Dezeen Magazine

Aleksander Skworz' Urn for Living can be used as a fruit bowl before you die

An Academy of Fine Arts Poznań graduate has designed a cremation urn that can be purchased before your death and used as homeware, serving as a reminder to live life to the full.

Observing how unprepared his society is for death, Aleksander Skworz sought to design a product that would help people cope with end-of-life anxieties.

The urns are custom-made and can be used in a variety of ways, including as a fruit bowl or storage for precious belongings, and later as a vessel for ashes.

"Contemporary culture focuses on youth," Skworz explained. "There is nothing wrong with that, until we realise that we are totally unprepared for passing away."

"We instinctively start to live a better and fuller life when reminded that our time is strictly limited. This is why I have designed an urn one can buy during one's lifetime."

By purchasing an urn during their lifetime, each time an individual makes use of the product, it should encourage them to reflect on and familiarise themselves with the difficult subject.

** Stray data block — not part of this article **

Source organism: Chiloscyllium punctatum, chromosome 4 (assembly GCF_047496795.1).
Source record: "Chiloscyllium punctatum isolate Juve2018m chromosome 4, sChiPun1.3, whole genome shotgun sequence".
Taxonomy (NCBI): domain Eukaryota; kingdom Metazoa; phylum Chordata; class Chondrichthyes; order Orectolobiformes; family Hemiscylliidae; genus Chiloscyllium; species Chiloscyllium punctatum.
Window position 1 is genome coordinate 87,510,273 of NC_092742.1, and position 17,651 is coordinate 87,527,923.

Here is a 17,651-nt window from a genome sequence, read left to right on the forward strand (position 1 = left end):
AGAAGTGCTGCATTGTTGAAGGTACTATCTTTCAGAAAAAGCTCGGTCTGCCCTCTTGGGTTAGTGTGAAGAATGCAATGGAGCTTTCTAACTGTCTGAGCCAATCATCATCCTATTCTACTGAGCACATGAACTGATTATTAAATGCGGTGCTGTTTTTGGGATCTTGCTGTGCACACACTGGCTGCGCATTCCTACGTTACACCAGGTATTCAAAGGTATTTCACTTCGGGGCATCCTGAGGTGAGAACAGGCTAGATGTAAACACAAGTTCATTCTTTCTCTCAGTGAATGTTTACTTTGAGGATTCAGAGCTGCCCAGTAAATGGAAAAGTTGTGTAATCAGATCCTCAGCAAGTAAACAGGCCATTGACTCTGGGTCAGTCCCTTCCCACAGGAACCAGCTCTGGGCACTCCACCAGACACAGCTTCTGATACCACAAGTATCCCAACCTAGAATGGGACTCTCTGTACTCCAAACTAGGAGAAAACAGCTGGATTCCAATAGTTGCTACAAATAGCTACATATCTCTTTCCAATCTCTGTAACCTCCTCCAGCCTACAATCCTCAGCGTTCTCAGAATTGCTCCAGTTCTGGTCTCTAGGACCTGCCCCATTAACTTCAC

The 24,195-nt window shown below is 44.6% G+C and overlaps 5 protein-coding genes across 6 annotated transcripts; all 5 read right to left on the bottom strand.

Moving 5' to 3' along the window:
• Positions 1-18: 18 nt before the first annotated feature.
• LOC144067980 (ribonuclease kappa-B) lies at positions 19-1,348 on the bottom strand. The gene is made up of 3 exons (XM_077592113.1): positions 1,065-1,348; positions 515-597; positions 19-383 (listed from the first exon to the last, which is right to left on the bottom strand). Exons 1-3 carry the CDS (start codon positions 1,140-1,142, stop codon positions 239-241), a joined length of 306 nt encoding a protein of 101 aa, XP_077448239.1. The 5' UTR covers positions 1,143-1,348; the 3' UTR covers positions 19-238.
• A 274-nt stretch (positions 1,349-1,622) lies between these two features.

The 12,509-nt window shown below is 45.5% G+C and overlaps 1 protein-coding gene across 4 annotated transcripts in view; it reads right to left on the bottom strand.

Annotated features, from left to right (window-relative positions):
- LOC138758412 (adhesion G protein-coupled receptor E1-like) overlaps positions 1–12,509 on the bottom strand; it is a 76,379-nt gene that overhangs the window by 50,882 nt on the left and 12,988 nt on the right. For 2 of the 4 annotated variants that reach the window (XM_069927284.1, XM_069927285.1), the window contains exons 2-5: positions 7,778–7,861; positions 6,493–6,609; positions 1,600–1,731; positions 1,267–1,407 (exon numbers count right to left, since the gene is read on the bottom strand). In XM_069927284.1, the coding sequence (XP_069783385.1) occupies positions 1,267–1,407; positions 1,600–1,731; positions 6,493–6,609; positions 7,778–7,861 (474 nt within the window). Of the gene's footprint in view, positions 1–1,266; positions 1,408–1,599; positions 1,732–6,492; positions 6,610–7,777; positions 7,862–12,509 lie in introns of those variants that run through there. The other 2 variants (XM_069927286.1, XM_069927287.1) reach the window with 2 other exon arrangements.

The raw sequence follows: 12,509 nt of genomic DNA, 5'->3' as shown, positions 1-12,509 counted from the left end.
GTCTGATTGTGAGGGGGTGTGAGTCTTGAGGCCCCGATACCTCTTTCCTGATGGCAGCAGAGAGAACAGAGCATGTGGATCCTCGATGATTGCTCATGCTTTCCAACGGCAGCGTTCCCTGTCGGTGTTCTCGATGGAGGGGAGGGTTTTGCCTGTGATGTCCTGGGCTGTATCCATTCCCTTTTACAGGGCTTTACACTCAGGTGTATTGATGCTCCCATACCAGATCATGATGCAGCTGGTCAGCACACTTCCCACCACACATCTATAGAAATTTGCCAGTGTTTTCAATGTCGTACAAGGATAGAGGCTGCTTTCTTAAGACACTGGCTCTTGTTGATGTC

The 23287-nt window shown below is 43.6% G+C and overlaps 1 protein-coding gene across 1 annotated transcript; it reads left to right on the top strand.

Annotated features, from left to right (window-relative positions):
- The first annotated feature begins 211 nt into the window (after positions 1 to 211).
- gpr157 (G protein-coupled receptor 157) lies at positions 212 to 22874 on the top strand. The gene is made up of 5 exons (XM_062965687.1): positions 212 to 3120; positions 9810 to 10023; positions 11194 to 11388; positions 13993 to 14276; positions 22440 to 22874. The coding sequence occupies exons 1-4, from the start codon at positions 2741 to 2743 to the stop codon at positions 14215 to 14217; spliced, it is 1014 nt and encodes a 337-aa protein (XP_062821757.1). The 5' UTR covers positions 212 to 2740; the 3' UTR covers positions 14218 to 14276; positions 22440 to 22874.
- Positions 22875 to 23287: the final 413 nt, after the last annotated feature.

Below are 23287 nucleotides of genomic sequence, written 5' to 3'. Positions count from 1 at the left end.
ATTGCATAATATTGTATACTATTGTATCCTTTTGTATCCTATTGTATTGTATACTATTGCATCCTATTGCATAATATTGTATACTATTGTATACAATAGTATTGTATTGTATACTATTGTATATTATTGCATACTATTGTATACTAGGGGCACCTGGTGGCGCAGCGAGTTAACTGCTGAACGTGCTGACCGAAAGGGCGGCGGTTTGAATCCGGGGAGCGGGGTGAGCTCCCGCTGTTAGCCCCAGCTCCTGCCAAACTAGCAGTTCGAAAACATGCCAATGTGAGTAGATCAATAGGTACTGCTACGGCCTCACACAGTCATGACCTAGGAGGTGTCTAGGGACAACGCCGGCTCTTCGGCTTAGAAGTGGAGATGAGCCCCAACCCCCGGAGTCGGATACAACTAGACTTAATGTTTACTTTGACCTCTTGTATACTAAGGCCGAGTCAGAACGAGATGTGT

"One of the buyers is a writer who placed the urn on his desk, which apparently makes him work more effectively," the Polish designer told Dezeen.

The designer was also motivated by the sustainability concerns, as with his concept, people can reuse an existing object rather than acquiring a whole new item just for their ashes.

Skworz chose two durable materials for its construction – oak and marble. The designer intended that the durability of these materials also reflected the idea of timelessness.

Photograph by Aleksander Skworz

The bowl is made of locally sourced oak that is stained with natural waxes to obtain a deep, warm colour that contrasts with the cold aesthetic of the lid.

Made from either white, green or black marble, the lid features bevelled edges for ease of opening.

Photograph by Aleksander Skworz

In an opinion column for Dezeen, Phineas Harper also commented on the subject, stating that death urgently needs a redesign in order to confront its terrifying enormity.

Other designers who have answered that challenge include Gerard Moliné, whose Bios Incube turns the ashes of a dead person into a tree, and Mathieu Lehanneur's Age of the World urns that map the ages of a country's population.

Photography is by Vojtech Veskrna unless otherwise stated.

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